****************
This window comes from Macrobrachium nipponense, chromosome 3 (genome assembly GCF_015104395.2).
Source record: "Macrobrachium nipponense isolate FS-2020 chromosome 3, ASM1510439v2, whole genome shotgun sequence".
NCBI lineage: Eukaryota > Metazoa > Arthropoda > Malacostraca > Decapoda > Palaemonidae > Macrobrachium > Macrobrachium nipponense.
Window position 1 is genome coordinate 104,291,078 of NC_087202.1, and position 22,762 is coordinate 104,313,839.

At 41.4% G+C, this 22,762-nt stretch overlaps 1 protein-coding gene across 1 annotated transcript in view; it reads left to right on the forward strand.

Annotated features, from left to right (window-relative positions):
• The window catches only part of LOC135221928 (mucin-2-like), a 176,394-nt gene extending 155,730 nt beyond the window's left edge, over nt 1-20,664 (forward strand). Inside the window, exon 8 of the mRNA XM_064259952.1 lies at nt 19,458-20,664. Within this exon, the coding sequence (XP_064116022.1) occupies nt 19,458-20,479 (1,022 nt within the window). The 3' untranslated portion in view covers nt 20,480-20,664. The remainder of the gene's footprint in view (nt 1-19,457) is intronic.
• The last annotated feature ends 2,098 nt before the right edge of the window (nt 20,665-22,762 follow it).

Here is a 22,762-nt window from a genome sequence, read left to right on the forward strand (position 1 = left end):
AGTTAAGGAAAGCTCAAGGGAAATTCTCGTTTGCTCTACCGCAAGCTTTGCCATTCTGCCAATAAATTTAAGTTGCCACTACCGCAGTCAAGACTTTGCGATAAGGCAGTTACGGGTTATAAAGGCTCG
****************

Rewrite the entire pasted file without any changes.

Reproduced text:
This window comes from Macrobrachium nipponense, chromosome 3 (genome assembly GCF_015104395.2).
Source record: "Macrobrachium nipponense isolate FS-2020 chromosome 3, ASM1510439v2, whole genome shotgun sequence".
NCBI lineage: Eukaryota > Metazoa > Arthropoda > Malacostraca > Decapoda > Palaemonidae > Macrobrachium > Macrobrachium nipponense.
Window position 1 is genome coordinate 104,291,078 of NC_087202.1, and position 22,762 is coordinate 104,313,839.

At 41.4% G+C, this 22,762-nt stretch overlaps 1 protein-coding gene across 1 annotated transcript in view; it reads left to right on the forward strand.

Annotated features, from left to right (window-relative positions):
• The window catches only part of LOC135221928 (mucin-2-like), a 176,394-nt gene extending 155,730 nt beyond the window's left edge, over nt 1-20,664 (forward strand). Inside the window, exon 8 of the mRNA XM_064259952.1 lies at nt 19,458-20,664. Within this exon, the coding sequence (XP_064116022.1) occupies nt 19,458-20,479 (1,022 nt within the window). The 3' untranslated portion in view covers nt 20,480-20,664. The remainder of the gene's footprint in view (nt 1-19,457) is intronic.
• The last annotated feature ends 2,098 nt before the right edge of the window (nt 20,665-22,762 follow it).

Here is a 22,762-nt window from a genome sequence, read left to right on the forward strand (position 1 = left end):
AGTTAAGGAAAGCTCAAGGGAAATTCTCGTTTGCTCTACCGCAAGCTTTGCCATTCTGCCAATAAATTTAAGTTGCCACTACCGCAGTCAAGACTTTGCGATAAGGCAGTTACGGGTTATAAAGGCTCG